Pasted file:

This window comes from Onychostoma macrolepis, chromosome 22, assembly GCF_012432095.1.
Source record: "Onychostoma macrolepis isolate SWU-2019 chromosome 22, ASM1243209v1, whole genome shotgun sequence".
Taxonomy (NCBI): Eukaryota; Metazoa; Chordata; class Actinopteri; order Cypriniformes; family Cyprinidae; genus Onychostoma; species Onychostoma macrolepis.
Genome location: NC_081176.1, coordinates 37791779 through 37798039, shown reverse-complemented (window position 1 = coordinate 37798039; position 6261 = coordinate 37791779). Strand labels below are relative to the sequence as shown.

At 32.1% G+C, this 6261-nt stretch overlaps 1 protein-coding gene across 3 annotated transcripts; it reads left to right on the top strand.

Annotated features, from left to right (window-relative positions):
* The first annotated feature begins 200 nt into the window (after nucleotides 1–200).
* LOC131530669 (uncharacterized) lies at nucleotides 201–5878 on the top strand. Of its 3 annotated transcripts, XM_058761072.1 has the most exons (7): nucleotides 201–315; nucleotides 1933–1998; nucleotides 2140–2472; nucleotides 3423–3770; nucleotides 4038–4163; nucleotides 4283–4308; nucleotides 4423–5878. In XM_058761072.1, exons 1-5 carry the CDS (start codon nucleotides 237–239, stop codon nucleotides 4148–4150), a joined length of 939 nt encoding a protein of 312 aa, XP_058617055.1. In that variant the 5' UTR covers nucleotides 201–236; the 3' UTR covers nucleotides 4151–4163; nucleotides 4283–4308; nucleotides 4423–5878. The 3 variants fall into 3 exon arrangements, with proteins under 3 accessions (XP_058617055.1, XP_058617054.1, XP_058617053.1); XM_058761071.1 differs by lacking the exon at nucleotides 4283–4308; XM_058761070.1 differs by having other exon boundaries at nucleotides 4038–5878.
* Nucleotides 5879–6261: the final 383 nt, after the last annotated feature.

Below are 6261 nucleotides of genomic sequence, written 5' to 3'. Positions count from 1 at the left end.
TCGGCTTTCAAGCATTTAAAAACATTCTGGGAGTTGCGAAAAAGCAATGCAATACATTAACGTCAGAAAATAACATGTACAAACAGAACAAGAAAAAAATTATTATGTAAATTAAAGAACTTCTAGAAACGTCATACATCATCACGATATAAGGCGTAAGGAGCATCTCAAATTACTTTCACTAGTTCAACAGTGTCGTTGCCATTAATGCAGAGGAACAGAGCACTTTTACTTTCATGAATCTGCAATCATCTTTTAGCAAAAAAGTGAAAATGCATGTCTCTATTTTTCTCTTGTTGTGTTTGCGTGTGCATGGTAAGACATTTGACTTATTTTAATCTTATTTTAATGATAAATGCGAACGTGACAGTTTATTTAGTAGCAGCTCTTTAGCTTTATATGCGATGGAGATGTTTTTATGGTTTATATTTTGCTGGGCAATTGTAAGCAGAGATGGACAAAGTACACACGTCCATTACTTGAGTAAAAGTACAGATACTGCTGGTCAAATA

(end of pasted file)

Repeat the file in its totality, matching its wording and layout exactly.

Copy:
This window comes from Onychostoma macrolepis, chromosome 22, assembly GCF_012432095.1.
Source record: "Onychostoma macrolepis isolate SWU-2019 chromosome 22, ASM1243209v1, whole genome shotgun sequence".
Taxonomy (NCBI): Eukaryota; Metazoa; Chordata; class Actinopteri; order Cypriniformes; family Cyprinidae; genus Onychostoma; species Onychostoma macrolepis.
Genome location: NC_081176.1, coordinates 37791779 through 37798039, shown reverse-complemented (window position 1 = coordinate 37798039; position 6261 = coordinate 37791779). Strand labels below are relative to the sequence as shown.

At 32.1% G+C, this 6261-nt stretch overlaps 1 protein-coding gene across 3 annotated transcripts; it reads left to right on the top strand.

Annotated features, from left to right (window-relative positions):
* The first annotated feature begins 200 nt into the window (after nucleotides 1–200).
* LOC131530669 (uncharacterized) lies at nucleotides 201–5878 on the top strand. Of its 3 annotated transcripts, XM_058761072.1 has the most exons (7): nucleotides 201–315; nucleotides 1933–1998; nucleotides 2140–2472; nucleotides 3423–3770; nucleotides 4038–4163; nucleotides 4283–4308; nucleotides 4423–5878. In XM_058761072.1, exons 1-5 carry the CDS (start codon nucleotides 237–239, stop codon nucleotides 4148–4150), a joined length of 939 nt encoding a protein of 312 aa, XP_058617055.1. In that variant the 5' UTR covers nucleotides 201–236; the 3' UTR covers nucleotides 4151–4163; nucleotides 4283–4308; nucleotides 4423–5878. The 3 variants fall into 3 exon arrangements, with proteins under 3 accessions (XP_058617055.1, XP_058617054.1, XP_058617053.1); XM_058761071.1 differs by lacking the exon at nucleotides 4283–4308; XM_058761070.1 differs by having other exon boundaries at nucleotides 4038–5878.
* Nucleotides 5879–6261: the final 383 nt, after the last annotated feature.

Below are 6261 nucleotides of genomic sequence, written 5' to 3'. Positions count from 1 at the left end.
TCGGCTTTCAAGCATTTAAAAACATTCTGGGAGTTGCGAAAAAGCAATGCAATACATTAACGTCAGAAAATAACATGTACAAACAGAACAAGAAAAAAATTATTATGTAAATTAAAGAACTTCTAGAAACGTCATACATCATCACGATATAAGGCGTAAGGAGCATCTCAAATTACTTTCACTAGTTCAACAGTGTCGTTGCCATTAATGCAGAGGAACAGAGCACTTTTACTTTCATGAATCTGCAATCATCTTTTAGCAAAAAAGTGAAAATGCATGTCTCTATTTTTCTCTTGTTGTGTTTGCGTGTGCATGGTAAGACATTTGACTTATTTTAATCTTATTTTAATGATAAATGCGAACGTGACAGTTTATTTAGTAGCAGCTCTTTAGCTTTATATGCGATGGAGATGTTTTTATGGTTTATATTTTGCTGGGCAATTGTAAGCAGAGATGGACAAAGTACACACGTCCATTACTTGAGTAAAAGTACAGATACTGCTGGTCAAATA